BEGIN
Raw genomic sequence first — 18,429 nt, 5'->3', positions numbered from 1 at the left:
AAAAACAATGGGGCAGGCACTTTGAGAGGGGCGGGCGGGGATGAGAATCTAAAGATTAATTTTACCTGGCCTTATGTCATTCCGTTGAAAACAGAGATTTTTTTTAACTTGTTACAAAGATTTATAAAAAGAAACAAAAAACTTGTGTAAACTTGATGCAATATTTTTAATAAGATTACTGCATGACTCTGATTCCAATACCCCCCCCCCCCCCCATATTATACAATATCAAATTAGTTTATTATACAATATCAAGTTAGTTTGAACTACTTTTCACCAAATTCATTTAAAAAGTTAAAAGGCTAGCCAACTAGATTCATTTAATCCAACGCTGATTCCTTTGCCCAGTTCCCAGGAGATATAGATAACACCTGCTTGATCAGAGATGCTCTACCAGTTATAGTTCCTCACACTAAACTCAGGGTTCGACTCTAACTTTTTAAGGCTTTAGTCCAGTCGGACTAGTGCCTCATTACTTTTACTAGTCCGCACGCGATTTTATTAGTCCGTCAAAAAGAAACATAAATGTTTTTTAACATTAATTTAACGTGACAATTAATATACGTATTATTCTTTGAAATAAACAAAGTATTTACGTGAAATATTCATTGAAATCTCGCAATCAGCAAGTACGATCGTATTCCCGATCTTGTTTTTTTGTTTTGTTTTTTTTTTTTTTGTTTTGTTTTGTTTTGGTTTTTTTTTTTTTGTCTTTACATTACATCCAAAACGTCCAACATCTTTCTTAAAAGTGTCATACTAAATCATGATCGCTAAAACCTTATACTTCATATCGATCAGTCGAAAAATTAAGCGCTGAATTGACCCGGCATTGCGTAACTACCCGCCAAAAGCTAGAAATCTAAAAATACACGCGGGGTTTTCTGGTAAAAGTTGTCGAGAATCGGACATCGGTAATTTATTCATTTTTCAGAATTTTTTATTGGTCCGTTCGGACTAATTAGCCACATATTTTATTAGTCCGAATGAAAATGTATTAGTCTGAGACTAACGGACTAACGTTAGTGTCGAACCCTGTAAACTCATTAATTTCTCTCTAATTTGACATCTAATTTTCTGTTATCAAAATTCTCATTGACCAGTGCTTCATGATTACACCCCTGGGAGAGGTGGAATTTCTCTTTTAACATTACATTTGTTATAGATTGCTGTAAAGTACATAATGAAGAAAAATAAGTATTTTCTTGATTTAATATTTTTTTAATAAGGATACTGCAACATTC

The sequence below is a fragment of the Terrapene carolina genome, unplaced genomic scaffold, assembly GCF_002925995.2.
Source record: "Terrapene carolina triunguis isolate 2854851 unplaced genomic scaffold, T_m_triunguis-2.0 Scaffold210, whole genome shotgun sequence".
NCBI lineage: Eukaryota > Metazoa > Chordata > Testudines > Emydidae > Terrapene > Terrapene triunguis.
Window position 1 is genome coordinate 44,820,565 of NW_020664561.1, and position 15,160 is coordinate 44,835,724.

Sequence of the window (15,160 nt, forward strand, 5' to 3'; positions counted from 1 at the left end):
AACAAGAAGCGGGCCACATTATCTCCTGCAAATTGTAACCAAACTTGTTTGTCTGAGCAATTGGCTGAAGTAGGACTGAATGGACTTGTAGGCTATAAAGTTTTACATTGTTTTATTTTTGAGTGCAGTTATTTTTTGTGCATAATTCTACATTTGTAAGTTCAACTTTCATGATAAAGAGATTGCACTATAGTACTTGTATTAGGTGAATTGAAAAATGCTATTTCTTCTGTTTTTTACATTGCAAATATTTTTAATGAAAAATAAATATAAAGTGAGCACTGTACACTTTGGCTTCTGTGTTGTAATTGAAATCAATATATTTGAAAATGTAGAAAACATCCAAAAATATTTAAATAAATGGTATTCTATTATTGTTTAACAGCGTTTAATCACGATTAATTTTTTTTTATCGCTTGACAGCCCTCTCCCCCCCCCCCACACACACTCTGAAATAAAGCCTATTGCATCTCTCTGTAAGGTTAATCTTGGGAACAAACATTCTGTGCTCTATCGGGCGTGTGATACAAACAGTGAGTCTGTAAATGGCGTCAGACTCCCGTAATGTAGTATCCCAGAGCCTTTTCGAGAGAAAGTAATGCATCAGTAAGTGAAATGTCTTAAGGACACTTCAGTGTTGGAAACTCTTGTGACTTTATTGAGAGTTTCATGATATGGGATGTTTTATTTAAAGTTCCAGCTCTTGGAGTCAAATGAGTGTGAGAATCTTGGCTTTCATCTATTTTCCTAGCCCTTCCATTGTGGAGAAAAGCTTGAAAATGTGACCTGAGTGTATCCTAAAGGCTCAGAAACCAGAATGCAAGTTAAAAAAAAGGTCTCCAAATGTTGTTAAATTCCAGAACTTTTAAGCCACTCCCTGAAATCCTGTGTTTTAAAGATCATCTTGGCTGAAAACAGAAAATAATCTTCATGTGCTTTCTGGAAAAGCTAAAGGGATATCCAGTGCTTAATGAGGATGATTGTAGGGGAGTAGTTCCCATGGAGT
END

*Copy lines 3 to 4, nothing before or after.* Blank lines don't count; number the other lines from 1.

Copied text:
The sequence below is a fragment of the Terrapene carolina genome, unplaced genomic scaffold, assembly GCF_002925995.2.
Source record: "Terrapene carolina triunguis isolate 2854851 unplaced genomic scaffold, T_m_triunguis-2.0 Scaffold210, whole genome shotgun sequence".